As the school summer holidays get under way, food banks are urging people not to forget to donate supplies to their local centres.
The Trussell Trust, which runs over 420 food banks across the UK, says many children risk going hungry over the six-week break from school.
It says demand for emergency parcels for children rose significantly - by more than 4,000 - last July and August.
The government said it was helping families meet the cost of living.
Figures from the Trussell Trust show 67,506 three-day emergency food supplies were provided for children by its network in July and August 2016, compared with 63,094 in the May and June - an increase of 4,412 parcels.
The trust says nearly half (47%) of those 67,506 parcels went to primary-school-age children and over a quarter (27%) to children aged four and under.
It says, while it welcomes the government's decision to keep free school meals for infants in England, more must be done to help struggling families during the holidays.
'Close to crisis'
Samantha Stapley, operations manager for England at The Trussell trust, said: "Over a third of all the food distributed by food banks in our network consistently goes to children, but these new figures show five- to 11-year-olds are more likely than other children to receive a food bank's help.
"This highlights just how close to crisis many families are living - as a nation, we also must address the reasons why families with children are referred to food banks in the first place.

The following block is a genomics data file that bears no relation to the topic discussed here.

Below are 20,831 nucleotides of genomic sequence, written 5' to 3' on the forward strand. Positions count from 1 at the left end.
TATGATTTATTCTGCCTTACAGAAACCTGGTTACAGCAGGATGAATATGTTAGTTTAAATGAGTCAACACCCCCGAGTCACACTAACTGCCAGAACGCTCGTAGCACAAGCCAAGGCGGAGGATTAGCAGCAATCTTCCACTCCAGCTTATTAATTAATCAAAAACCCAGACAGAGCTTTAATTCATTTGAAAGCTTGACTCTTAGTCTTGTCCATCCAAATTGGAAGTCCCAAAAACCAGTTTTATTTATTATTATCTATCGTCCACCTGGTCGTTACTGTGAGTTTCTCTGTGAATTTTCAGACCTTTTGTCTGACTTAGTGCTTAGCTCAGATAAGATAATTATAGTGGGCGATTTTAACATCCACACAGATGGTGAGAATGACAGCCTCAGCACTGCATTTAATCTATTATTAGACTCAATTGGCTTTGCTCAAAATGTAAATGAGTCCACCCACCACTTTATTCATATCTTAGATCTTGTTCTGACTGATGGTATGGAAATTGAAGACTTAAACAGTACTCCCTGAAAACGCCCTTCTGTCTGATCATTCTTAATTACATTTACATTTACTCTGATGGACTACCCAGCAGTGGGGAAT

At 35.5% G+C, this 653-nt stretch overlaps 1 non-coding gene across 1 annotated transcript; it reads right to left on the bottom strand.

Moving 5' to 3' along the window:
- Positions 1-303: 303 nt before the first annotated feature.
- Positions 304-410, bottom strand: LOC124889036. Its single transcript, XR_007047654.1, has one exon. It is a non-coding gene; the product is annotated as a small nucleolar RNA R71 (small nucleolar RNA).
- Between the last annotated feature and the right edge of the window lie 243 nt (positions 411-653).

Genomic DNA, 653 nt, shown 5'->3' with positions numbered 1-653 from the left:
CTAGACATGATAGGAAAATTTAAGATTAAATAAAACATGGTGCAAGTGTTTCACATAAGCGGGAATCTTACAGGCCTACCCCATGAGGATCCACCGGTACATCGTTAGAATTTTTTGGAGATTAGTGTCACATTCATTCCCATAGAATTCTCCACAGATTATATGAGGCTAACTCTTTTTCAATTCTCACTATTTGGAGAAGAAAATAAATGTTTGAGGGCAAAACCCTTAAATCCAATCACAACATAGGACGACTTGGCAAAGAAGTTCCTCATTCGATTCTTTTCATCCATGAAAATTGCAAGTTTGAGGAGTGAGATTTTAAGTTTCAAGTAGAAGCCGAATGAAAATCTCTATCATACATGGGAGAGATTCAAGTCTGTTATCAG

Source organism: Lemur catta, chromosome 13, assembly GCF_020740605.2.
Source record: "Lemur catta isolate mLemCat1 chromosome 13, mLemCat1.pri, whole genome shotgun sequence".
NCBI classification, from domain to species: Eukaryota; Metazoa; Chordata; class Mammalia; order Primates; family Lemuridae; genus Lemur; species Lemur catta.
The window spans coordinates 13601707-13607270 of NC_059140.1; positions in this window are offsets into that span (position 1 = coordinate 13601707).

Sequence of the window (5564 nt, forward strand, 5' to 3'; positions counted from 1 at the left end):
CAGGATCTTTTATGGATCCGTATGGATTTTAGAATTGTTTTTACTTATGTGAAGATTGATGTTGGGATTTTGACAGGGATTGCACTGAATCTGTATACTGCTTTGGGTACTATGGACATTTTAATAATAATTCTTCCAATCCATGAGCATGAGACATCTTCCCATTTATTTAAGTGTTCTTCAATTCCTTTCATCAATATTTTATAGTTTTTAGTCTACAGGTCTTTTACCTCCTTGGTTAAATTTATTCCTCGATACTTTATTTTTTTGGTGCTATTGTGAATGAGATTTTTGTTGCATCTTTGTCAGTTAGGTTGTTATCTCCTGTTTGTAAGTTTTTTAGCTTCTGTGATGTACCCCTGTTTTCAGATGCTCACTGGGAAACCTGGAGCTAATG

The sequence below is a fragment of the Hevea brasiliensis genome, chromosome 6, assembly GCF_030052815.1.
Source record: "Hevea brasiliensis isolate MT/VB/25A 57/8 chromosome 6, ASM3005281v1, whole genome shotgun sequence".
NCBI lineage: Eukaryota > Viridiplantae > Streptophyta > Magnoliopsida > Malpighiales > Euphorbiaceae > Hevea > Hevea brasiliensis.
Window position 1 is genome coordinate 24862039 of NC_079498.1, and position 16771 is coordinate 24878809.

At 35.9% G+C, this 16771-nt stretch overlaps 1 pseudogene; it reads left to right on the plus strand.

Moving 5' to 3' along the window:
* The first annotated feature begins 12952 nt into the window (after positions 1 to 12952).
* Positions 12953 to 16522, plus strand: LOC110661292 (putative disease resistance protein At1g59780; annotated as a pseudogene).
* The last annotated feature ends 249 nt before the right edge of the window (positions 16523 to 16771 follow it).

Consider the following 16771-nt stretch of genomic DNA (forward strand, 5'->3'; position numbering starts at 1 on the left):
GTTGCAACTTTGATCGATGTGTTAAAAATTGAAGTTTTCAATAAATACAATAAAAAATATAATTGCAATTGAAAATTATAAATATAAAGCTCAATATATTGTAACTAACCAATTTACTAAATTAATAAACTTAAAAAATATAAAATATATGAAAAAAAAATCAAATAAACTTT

"We welcome the government's decision to maintain free school lunches for children during term time - the next step must be to help families during the holidays.
"Food banks are doing more than ever before, but voluntary organisations alone cannot stop primary school children facing hunger."
A spokeswoman for the Department for Work and Pensions said: "Employment remains the best route out of poverty.
"Record numbers of people are now in work, and we're helping millions of households meet the everyday cost of living and keep more of what they earn.
"We've doubled free childcare to help parents into work, and continue to spend over £90bn a year on support for those who need it, including those who are bringing up a family or on a low income.
"Budgeting advice and benefit advances are also available for anyone who needs more help."